In order to survive my grueling work schedule (7 days a week, sometimes 12-hour days), I decided to begin making a Hawaiian quilted pillow. Every Tuesday I attend a group where the focus in on our creativity; I’ve done beadwork and handspinning there, but for the summer decided to start doing some Hawaiian quilting, which I’ve been wanting to do for many years. Each woman brings what she wants to work on, so there is considerable freedom and variety in what kind of projects make their way out to the log cabin in the Oregon woods.
I thought I’d go to The Gathering and work on my pillow top while others did beadwork, sewing, rubber stamping and a myriad of other favorite pastimes. I mean, I’m the only local island girl there, and I’ve found that most mainland haoles, while very polite and somewhat interested in my background, obviously don’t have the same feeling for Hawaiian culture as I do, with the exception of Julie, who has embraced me and my Hawaiian culture with open arms.
Imagine my great surprise when I found out that 4 other women couldn’t wait to join me in making their own Hawaiian quilted pillows! I was delighted to show them how to start, and we agreed that today would be our first big day of cutting and basting. The women all went out and bought their fabric and were ready to begin.
Well. I do indeed have a grueling work schedule, so found myself last night at one a.m. (okay, this morning at one a.m.), trying to cut out my fabric so that I’d be all ready to go this morning. Well, for one thing, I inadvertently used the background fabric for my applique piece and the fabric had such a high thread count that I bent most of the pins trying to get them to go through all eight layers of my applique fabric. One point for the fabric.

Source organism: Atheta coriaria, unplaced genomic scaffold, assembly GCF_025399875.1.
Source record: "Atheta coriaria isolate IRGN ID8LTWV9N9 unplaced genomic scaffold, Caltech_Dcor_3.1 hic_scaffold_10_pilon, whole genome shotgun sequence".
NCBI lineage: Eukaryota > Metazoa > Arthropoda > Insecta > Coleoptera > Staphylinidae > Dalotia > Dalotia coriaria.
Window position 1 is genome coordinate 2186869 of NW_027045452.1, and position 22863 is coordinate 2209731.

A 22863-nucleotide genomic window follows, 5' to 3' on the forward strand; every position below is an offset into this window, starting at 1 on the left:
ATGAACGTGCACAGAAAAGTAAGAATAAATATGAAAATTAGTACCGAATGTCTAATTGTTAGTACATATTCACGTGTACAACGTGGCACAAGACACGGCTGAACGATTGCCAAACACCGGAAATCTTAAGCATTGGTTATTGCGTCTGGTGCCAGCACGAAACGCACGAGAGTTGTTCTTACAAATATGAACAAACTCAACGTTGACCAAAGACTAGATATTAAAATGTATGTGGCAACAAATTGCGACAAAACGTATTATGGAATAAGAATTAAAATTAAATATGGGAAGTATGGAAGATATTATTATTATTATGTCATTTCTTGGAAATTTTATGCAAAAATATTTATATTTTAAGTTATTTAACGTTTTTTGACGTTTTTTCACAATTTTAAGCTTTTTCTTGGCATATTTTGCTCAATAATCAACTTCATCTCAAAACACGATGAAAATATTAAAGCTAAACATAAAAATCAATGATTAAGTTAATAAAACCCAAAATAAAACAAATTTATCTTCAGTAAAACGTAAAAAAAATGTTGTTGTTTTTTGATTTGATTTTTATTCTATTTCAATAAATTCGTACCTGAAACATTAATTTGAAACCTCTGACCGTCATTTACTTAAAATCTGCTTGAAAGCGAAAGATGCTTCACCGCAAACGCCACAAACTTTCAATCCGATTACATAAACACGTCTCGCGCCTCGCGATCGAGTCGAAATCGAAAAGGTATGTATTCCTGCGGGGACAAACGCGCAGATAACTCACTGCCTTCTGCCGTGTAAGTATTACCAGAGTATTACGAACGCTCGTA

Then, in trying to push the pins through, I stabbed myself right below my fingernail, and got blood on my lovely cream-colored fabric. Score another point for the fabric. Score: Fabric 2, Mokihana O. Okay, I got out the other piece of fabric and tried again. Same result, only on a different finger. Fabric 3, Mokihana O. This was getting ridiculous.
I finally managed to get the pattern cut out, but because my scissors were more dull than I thought they were, the end result was a somewhat raggedy-looking piece of fabric that was supposed to look like an ulu pattern. Fabric 4, Mokihana O. As if that wasn’t enough humiliation, the pattern was too big for my background piece and I had to give up on the whole idea of getting my piece ready for the next morning. Fabric 5, Mokihana O. I was not happy! To add to my distress, I dropped a loaf of French bread, pointy end down, right on top of one of my bare toes! Bread 1, Mokihana O.
This morning, I grumbled my way out through the lovely Oregon fields and farms, over winding, rolling roads, to the log cabin. When our creativity study was pau for the morning and women were ready to start working on their stuffs, out came the lovely fabrics and colors that my friends had brought, and while they were going to town on their pillow tops, I had to be content with teaching them how to do the Hawaiian quilt method, without being able to do any work on my own piece.
Not that I minded. I loved helping them and bringing part of the culture that I love into a thoroughly Oregon setting. I was blessed by their enthusiam and choice of fabrics. I loved that several of the little girls came in from playing outside and began cutting out their own snowflake patterns! I love that next week the women want me to bring in some Hawaiian music CD’s to listen to while we quilt! I love that I can share this part of my life and can introduce these women to a new-to-them art form that was birthed in me because I was fortunate enough to be born and raised in the nani-est place in the world!
Today I bought some new fabric, and will begin again.
However, my toe and fingers still hurt. Auwe!